The Midnight Library
Canongate, 13 August 2020
Available as: HB, 304pp, e, audio
Source: Advance e-copy via Netgalley
I'm grateful to the publisher for a free advance e-copy of The Midnight Library via NetGalley.
Nora Seed, an ordinary woman living an ordinary life in the very ordinary town of Bedford, is in despair. ('Only the sertraline stopped her crying'). She has many regrets. She's lost her job, walked away from her own wedding, and rejected both success in a band and as a competitive swimmer ('She'd been the fastest fourteen-year old girl in the country at breaststroke...'). Now she decides to end her life but she finds it isn't that simple.
I loved the idea of this book as soon as I heard about it - a dying woman who, rather than vanishing into oblivion, finds herself in an in-between place, an infinite library where her possible lives are filed and she has the opportunity to consider what might have. No, it's not a new idea - it brought to mind the film A Matter of Life and Death, and even the ancient idea of Purgatory - but I think the fact it seems familiar just shows how intriguing, how compelling it really is. We'd all like, I think, the chance to sift over what-might-have beens, to look for The Moment when it all changed - and what better way than in a library?
The setup gives Haigh an opening to spin many stories. Nora finds herself sampling lives, dropped into the middle of things, alternative existences she might have lived if she'd gone a different way. It's fascinating but also panic inducing - she isn't the "her" of the alternate, she's still very much the "her" of her "root life" and hasn't lived as, say, the Olympic champion or the rock goddess. Yet she's still dropped in the deep end, about to give a motivational speech to a conference or the encore to a concert in sweaty, glittery San Paulo. Even in the most mundane of existences she might emerge from the Library out and about and not know where home is, or what job she does. This succession of existences is calculated to bring out the imposter syndrome in all of us, making even the most outwardly successful lives that Nora assumes into stressy, high-heartrate episodes and creating a sense of unease, of imitation, of fakery as though Nora is, literally, an interloper to herself.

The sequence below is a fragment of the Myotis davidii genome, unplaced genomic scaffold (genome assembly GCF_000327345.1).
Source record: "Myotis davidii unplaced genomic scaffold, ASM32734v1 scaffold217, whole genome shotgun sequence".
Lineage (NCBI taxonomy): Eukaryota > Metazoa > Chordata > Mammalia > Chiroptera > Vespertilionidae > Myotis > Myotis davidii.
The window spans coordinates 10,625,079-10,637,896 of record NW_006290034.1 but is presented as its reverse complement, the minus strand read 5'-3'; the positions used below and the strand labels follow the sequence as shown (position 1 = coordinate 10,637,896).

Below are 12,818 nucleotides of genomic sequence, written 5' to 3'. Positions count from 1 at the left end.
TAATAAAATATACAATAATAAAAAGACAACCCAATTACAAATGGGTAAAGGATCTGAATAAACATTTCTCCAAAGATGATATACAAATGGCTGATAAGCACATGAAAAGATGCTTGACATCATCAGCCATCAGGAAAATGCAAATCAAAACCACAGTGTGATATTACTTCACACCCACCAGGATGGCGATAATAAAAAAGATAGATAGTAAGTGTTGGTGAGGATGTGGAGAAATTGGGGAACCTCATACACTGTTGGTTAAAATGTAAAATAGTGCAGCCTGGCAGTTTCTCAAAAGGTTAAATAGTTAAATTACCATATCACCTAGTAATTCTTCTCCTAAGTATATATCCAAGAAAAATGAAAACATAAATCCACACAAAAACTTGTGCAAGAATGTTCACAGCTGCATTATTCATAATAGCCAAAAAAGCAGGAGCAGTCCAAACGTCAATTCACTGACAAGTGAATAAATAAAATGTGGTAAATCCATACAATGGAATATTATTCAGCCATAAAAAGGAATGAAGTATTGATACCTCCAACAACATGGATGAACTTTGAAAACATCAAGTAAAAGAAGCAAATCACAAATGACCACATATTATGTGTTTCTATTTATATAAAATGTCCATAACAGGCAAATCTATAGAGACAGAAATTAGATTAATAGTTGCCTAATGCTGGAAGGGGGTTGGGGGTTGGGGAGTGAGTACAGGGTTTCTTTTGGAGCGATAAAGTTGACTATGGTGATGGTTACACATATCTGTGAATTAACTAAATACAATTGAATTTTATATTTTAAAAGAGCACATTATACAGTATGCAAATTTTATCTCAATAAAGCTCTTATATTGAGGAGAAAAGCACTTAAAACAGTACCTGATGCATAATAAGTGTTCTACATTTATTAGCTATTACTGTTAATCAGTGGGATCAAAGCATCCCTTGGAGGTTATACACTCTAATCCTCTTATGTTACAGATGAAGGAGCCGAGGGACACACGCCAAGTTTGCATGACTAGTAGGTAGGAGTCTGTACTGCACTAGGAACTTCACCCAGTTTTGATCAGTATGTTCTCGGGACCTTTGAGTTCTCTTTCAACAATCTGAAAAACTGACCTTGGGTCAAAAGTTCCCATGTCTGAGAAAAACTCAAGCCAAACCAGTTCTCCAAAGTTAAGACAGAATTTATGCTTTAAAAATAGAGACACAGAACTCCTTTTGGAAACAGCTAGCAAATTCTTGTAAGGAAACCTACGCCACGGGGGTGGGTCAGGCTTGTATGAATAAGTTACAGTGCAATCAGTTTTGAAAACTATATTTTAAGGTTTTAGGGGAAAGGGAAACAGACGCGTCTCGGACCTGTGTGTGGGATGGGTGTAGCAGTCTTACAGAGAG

Against this unsettling background, the book, as you'd expect, allows Nora a level of self-analysis, of coming to terms with past events. And as you might expect, Nora comes to understand that many of those regrets are misplaced - to know all is to forgive all, including oneself, and the added insight allowed by running through the alternates (combined with a teeny bit of omniscience from her guide through the library, her old school librarian Mrs Elm) lets her come to terms with a lot of past baggage. (No details, that would be too spoilery). Some authors might leave it there, with a relatively predictable message about acceptance - but Haig has, I'd say, a much deeper understanding and does much more than give us a succession of flickering lives for Nora from which she can choose the best.
Rather, as we see her friends, family and associates through the eyes of all the different Noras - women who have achieved, or not achieved different things and who therefore have very different outlooks and experiences. We get a more rounded picture of everyone, because all those people, too, are living different lives for each Nora. So there's her beloved, estranged gay brother, Joe, who in some timelines is alive, some dead. The father who pushed her into swimming, as a compensation for his own loss. Her mother, who 'treated her like a mistake in need of correction'. Ravi, her brother's best friend who's never forgiven her for pulling the plug on the band and trapping him in Bedford - a town which 'was a conveyor belt of despair' (ouch). Dan, her sometimes-husband (and sometimes not).
All of these characters gradually reveal themselves, with little digressions into their own pasts and families. They are often different from timeline to timeline but also, always the same. They impact on Nora and she impacts on them. It's not as simple and as trite as saying, oooh, look, Nora. Look at what happens without you, what those around you lose. Instead, we get a complex, many sided and always compassionate view of a whole group of people, the different (and overlapping) narratives making this book a sort of literal hologram, a dense and four dimensional rendering of all its characters. It's a rich, enjoyable reading experience with many moments of sad - or happy - recognition.
It's also vividly, gorgeously written. At a particularly low point, when she seems to have no friends, Nora sees herself as 'antimatter, with added self-pity'. She reflects on how 'happy moments can turn into pain, given time' and considers her existence to be 'incomplete living and incomplete dying'. There's a sense - which we've all had I think though hopefully, most of us rarely and not for long - of separation, of distancing from life, a thing which, as I have said, is only heightened by Nora's serial immersion into versions of herself which aren't her. I have rarely seen as compelling a realisation of a character, or such sharp writing. And there is a great deal of humour here too ('In this life, she clearly had no taste.' 'Her dad belonged in a world of landlines') as well as an overall fascination with life, and with the wider world as seen by the various Noras: the whales off the coast of Australia, the raging fires around LA, which recur and recur. Self absorbed and inward-looking this is not.
In short, compelling, compassionate and a great read. I would recommend.
For more information about The Midnight Library, see the publisher's website here.